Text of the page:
Wider technology gap among manufacturers
02 Jan 2021
Companies should consider incorporating digital technology
The Covid-19 pandemic may have accelerated the adoption of technology for many businesses, but it has also widened the technology gap among manufacturers.
While the need to invest in digitisation and automation has become more apparent to producers, companies are simultaneously grappling with the need to preserve cash and recover. This could mean delaying crucial investments in technology and possibly causing them to fall further behind the curve.
A survey carried out by Mckinsey & Company found that there was widespread excitement on Industry 4.0 before the outbreak of Covid-19. About 90% of respondents in the Mckinsey’s annual Industry 4.0 survey said that they were convinced of the technologies’ value and a majority of them were including Industry 4.0 as a critical part of their operational-improvement planning.
“But the pandemic has caused some companies to freeze their Industry 4.0 initiatives to preserve cash, even as certain leaders have accelerated their adoption, particularly to support business continuity such as automated planning, digital performance management and digital remote work and automation to reduce human-to-human interaction,” says Mckinsey & Company expert associate partner Kenneth Koh.
This will certainly widen the gap between early technology adopters and those still sitting on the fence.
But as businesses emerge from the crisis, the case for further digitisation will be stronger than ever. And with automation increasingly becoming more of a necessity for manufacturers, those dragging their feet will – at some point – have to relook their operations and consider how they can incorporate digital technology to improve efficiency in the business.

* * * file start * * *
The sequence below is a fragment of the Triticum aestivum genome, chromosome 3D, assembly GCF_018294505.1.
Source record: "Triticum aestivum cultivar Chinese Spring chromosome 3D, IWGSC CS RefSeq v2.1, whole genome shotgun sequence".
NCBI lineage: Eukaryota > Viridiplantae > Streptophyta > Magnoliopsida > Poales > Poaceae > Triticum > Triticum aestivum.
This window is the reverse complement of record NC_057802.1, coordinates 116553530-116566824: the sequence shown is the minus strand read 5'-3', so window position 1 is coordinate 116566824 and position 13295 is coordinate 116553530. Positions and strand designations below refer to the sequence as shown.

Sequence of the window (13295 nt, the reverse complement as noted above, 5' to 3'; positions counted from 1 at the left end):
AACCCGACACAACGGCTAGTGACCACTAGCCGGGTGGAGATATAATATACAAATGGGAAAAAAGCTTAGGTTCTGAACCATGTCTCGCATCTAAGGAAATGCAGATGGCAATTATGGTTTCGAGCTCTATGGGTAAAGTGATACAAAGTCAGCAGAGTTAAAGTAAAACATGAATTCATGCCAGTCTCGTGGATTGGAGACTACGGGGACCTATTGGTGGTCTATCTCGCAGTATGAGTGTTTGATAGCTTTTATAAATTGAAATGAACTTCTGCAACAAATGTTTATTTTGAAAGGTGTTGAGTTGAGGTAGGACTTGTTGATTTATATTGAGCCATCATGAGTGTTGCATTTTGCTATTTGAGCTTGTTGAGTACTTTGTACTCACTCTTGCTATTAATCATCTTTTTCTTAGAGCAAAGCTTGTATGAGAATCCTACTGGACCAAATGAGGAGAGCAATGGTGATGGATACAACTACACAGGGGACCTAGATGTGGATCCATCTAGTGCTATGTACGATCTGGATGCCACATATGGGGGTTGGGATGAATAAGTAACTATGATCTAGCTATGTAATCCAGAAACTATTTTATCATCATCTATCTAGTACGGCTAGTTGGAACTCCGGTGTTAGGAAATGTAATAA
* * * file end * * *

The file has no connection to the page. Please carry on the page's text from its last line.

According to Koh, there will be three pathways to technology adoption for companies coming out of the pandemic.
The first one is “accelerated adoption” of technology for quick-win solutions that will help companies respond and adapt to the new norms, such as tracking employee health, enforcing safe distancing on the shop floor and supporting remote collaboration.
“Digital performance management (DPM), for example, has been a popular early use case at a wide range of companies, including several small precision-engineering companies where pilots of DPM have helped boost productivity by 40% to 70%,” he says.
The second route is “differential adoption rates” for more complex solutions such as logistics automation, which requires companies to have foundational information technology (IT) and operations technology (OT).
Koh notes that companies that already have the critical capabilities, such as manufacturing-execution systems, may speed ahead with the adoption of these solutions, while organisations lacking these prerequisites – particularly SMES and businesses in a more challenging financial or liquidity position – may delay implementation until they are able to build the foundations or find the required financial muscle to invest.